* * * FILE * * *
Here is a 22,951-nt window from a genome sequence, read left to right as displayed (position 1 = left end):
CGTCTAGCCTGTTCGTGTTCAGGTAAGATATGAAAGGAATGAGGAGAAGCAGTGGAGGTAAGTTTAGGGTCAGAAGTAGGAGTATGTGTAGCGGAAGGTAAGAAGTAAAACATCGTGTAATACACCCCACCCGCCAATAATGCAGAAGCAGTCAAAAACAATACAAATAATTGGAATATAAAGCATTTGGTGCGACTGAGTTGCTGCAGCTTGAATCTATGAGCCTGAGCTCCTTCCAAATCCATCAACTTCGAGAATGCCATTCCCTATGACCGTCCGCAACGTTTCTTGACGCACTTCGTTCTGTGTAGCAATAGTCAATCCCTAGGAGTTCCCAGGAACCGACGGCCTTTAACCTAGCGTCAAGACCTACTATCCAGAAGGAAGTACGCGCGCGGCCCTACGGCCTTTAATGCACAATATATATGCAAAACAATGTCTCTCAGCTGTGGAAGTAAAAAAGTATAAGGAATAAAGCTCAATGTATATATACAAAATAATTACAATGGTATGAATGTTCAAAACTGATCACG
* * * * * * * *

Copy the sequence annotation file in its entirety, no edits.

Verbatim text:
Here is a 22,951-nt window from a genome sequence, read left to right as displayed (position 1 = left end):
CGTCTAGCCTGTTCGTGTTCAGGTAAGATATGAAAGGAATGAGGAGAAGCAGTGGAGGTAAGTTTAGGGTCAGAAGTAGGAGTATGTGTAGCGGAAGGTAAGAAGTAAAACATCGTGTAATACACCCCACCCGCCAATAATGCAGAAGCAGTCAAAAACAATACAAATAATTGGAATATAAAGCATTTGGTGCGACTGAGTTGCTGCAGCTTGAATCTATGAGCCTGAGCTCCTTCCAAATCCATCAACTTCGAGAATGCCATTCCCTATGACCGTCCGCAACGTTTCTTGACGCACTTCGTTCTGTGTAGCAATAGTCAATCCCTAGGAGTTCCCAGGAACCGACGGCCTTTAACCTAGCGTCAAGACCTACTATCCAGAAGGAAGTACGCGCGCGGCCCTACGGCCTTTAATGCACAATATATATGCAAAACAATGTCTCTCAGCTGTGGAAGTAAAAAAGTATAAGGAATAAAGCTCAATGTATATATACAAAATAATTACAATGGTATGAATGTTCAAAACTGATCACG